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11.13.2012

Sunshine, Pasta and Books {Da Enzo + Rome}



My pal Estelle was in town recently presenting her newly published book Finding Rome on the Map of Love.  

She arrived a few days before her events and we managed to spend a luxuriously long day catching up with coffee in sunny piazzas and browsing in favorite bookstores and most importantly enjoying some real Roman food, Something Estelle doesn't see much of in Geneva.




I rarely cross over the river into Trastevere, so I only have a handful of places that I know and can count on.  Da Enzo is one of them.  I have written about this charmer before, but it was years ago.  It is possible that is it even better now.

Still small and loud and crowded.  And, that is still a good thing.  The fried artichoke is still a standout.  The ingredients are the very best, Paolo Parisi eggs, IGP Guanciale from Amatrice, DOP Pecorino Romano 

We had Carbonara and Gricia and Tiramisu. All of them outstanding, The pasta was perfectly cooked, the guanciale crunchy and crispy (that's the way I like it) and the tiramisu was wonderfully creamy and custard-eggy.  The side vegetable dish of cicoria was bright and green and very spicy 

The service is charming and generous, with owner Francesco offering tastes of homemade pistachio gelato from the freezer and bracing shots of bitter amaro digestivo.







I should cross over more often 

Estelle at her reading at The Beehive


Practicalities

Da Enzo
via dei Vascellari 29
 06 58 12 260


Finding Rome on the Map of Love 

You can get copies of Estelle's wonderful book for your kindle here or, as an actual printed on paper copy, by emailing the author here: findingrome@gmail.com 
Like the Facebook page for updates and author appearances



3 comments :

  1. Oh, as they say in French, this restaurant sounds like it is "à tomber!" Making a note in my growing notebook for my next trip to Rome.

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    Replies
    1. I hope a visit to Rome is planned for soon!

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  2. HI Gillian da Enzo is my favorite too! I am doing a reading with Estelle Jobson in Rome on the 21st of November would be great if you could come. .here is the info below! Book reading and signing with authors
    Estelle Jobson and Catherine Tondelli

    Where:
    Centro di Prodotti Tradizionali e Tipici C/o Cecilia Cicerchia Piazza S. ignazio 144 Roma 00186

    Time: 5.30 pm until 7.00 pm
    Description of event: 15 minute book reading and Q&A afterwards with Estelle and Catherine:

    Three Coins in the Fountain by Catherine Tondelli:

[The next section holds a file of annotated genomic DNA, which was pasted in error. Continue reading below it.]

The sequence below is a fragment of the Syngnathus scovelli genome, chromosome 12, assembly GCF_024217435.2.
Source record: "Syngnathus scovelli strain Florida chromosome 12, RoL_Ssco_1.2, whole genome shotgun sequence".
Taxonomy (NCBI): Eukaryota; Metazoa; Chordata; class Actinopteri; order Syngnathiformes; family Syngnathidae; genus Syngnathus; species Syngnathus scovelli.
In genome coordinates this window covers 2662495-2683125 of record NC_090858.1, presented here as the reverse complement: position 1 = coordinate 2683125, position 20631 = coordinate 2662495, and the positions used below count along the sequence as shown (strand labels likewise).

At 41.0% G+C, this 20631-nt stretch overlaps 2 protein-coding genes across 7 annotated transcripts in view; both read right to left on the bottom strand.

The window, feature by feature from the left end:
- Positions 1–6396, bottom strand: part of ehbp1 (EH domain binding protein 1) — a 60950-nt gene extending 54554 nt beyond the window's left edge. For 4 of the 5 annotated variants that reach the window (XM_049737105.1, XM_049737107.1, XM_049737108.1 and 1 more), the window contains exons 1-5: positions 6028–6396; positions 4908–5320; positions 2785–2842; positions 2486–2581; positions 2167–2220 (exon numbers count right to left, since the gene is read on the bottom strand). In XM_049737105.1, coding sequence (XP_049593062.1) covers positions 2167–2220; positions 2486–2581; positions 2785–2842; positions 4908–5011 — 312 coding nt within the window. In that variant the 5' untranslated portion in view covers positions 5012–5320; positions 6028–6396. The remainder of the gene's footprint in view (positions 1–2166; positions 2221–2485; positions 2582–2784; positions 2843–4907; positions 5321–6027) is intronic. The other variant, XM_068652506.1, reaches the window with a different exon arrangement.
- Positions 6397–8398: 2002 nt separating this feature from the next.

After finally getting her ex-husband out of the house, a dynamic, American career woman wins a trip to Italy for two, brings her mother along and winds up tossing three coins into Rome's Trevi fountain, wishing for love and the guarantee of a return to wonderful, romantic Italy. Little did she know that those coins would lead to a new job, a new home, and a new life with a handsome Italian who lived with his mother until he was 35 years old. A hilarious story of a cross-cultural romance, 10 siblings, two Siamese cats, hundreds of trips, a few handy saints and a fun-loving mother who could spot a good thing when she saw it. Author Catherine Tondelli brings a whole new depth to tales of cross-cultural romance and mid-life changes across the background that is Bell' Italia. She embarks on an international adventure as seen through a mother's eyes and the hardship of raising 11 kids after dad leaves them high and dry in downtown Chicago. Fasten your seatbelts and get ready for a story of survival, love, kismet and what awaits those who can toss off their past as easily as tossing a few coins in a fountain. If you liked Bridget Jones Diary, Eat, Pray, Love or My big fat Greek wedding, you will love Three Coins in the Fountain.
    Finding Rome on the Map of Love by Estelle Jobson:


    A sparkling travel narrative of a 30-something woman taking a year to configure herself in Italy, exploring modern Rome, old-fashioned Italy, and love.
    Estelle has an admirable career in publishing and a hectic, yet rich life. When her Italian diplomat boyfriend gets posted to Rome, she throws it all up to accompany him. There, she reinvents herself as Signora Stella, a casalinga (housewife) on the city’s highest hill, Monte Mario. Starting in autumn, she muses on life amongst the Italians and cycles through the seasons and sentiments of the Italian psyche. Signora Stella commences and ends at the same place: Follie, the local hairdresser run by Salvatore, a gay Neapolitan. This book captures a year’s worth of quirky, humorous, vivid observations about life amongst the Italians.

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